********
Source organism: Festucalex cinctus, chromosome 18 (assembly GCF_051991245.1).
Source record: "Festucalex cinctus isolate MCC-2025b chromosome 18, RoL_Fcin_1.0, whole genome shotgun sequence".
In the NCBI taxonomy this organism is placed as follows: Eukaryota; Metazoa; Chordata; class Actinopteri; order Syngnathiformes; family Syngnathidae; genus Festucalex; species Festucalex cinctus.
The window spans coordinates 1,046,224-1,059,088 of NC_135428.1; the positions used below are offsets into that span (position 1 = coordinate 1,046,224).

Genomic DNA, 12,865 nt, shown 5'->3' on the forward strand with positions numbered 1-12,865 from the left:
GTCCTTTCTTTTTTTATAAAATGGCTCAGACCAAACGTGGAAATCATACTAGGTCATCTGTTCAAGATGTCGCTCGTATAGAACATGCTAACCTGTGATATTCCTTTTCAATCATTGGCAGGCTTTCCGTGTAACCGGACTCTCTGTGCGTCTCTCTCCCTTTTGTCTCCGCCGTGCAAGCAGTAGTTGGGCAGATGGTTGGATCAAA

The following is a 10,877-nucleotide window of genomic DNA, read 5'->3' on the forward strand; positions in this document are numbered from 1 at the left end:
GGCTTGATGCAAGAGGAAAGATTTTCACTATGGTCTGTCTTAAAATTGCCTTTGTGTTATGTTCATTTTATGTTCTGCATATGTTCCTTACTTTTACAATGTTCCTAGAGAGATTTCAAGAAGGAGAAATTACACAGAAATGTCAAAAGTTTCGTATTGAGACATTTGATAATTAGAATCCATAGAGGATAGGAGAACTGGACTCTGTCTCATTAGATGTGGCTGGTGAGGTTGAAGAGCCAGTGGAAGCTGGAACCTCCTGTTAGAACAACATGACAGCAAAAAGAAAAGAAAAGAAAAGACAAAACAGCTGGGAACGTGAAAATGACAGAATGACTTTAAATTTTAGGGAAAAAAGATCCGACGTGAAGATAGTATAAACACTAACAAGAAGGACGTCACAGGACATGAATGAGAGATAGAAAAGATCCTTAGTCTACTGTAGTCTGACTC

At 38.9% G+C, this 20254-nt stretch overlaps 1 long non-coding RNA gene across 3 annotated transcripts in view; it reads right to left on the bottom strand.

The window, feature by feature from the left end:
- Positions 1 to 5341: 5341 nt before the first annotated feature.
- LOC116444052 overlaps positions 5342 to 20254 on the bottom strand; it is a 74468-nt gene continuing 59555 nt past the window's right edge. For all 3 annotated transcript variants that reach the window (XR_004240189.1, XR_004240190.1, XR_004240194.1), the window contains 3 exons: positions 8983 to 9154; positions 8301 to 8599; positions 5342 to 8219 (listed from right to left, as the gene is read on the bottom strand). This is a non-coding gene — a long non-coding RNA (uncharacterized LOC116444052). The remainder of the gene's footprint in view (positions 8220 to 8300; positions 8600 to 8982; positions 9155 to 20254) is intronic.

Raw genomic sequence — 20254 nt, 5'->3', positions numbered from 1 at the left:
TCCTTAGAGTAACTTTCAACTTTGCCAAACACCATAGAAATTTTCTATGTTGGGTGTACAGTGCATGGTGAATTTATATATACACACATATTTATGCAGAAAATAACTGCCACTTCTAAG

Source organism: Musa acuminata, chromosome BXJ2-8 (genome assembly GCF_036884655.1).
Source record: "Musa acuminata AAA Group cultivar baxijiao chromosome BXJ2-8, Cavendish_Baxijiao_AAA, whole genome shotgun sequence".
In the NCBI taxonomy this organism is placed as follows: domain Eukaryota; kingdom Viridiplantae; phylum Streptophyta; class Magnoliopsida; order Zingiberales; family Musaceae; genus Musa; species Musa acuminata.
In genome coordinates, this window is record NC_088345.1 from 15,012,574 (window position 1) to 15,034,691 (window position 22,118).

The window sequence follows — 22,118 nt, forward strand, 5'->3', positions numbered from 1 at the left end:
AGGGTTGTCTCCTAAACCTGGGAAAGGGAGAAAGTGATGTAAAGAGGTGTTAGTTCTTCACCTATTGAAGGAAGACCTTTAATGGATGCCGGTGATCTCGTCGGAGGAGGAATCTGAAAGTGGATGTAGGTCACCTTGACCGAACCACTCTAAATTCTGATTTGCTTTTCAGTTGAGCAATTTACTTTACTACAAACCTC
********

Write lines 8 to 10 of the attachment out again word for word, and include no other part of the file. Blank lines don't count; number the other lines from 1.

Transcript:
GGCTTGATGCAAGAGGAAAGATTTTCACTATGGTCTGTCTTAAAATTGCCTTTGTGTTATGTTCATTTTATGTTCTGCATATGTTCCTTACTTTTACAATGTTCCTAGAGAGATTTCAAGAAGGAGAAATTACACAGAAATGTCAAAAGTTTCGTATTGAGACATTTGATAATTAGAATCCATAGAGGATAGGAGAACTGGACTCTGTCTCATTAGATGTGGCTGGTGAGGTTGAAGAGCCAGTGGAAGCTGGAACCTCCTGTTAGAACAACATGACAGCAAAAAGAAAAGAAAAGAAAAGACAAAACAGCTGGGAACGTGAAAATGACAGAATGACTTTAAATTTTAGGGAAAAAAGATCCGACGTGAAGATAGTATAAACACTAACAAGAAGGACGTCACAGGACATGAATGAGAGATAGAAAAGATCCTTAGTCTACTGTAGTCTGACTC

At 38.9% G+C, this 20254-nt stretch overlaps 1 long non-coding RNA gene across 3 annotated transcripts in view; it reads right to left on the bottom strand.

The window, feature by feature from the left end: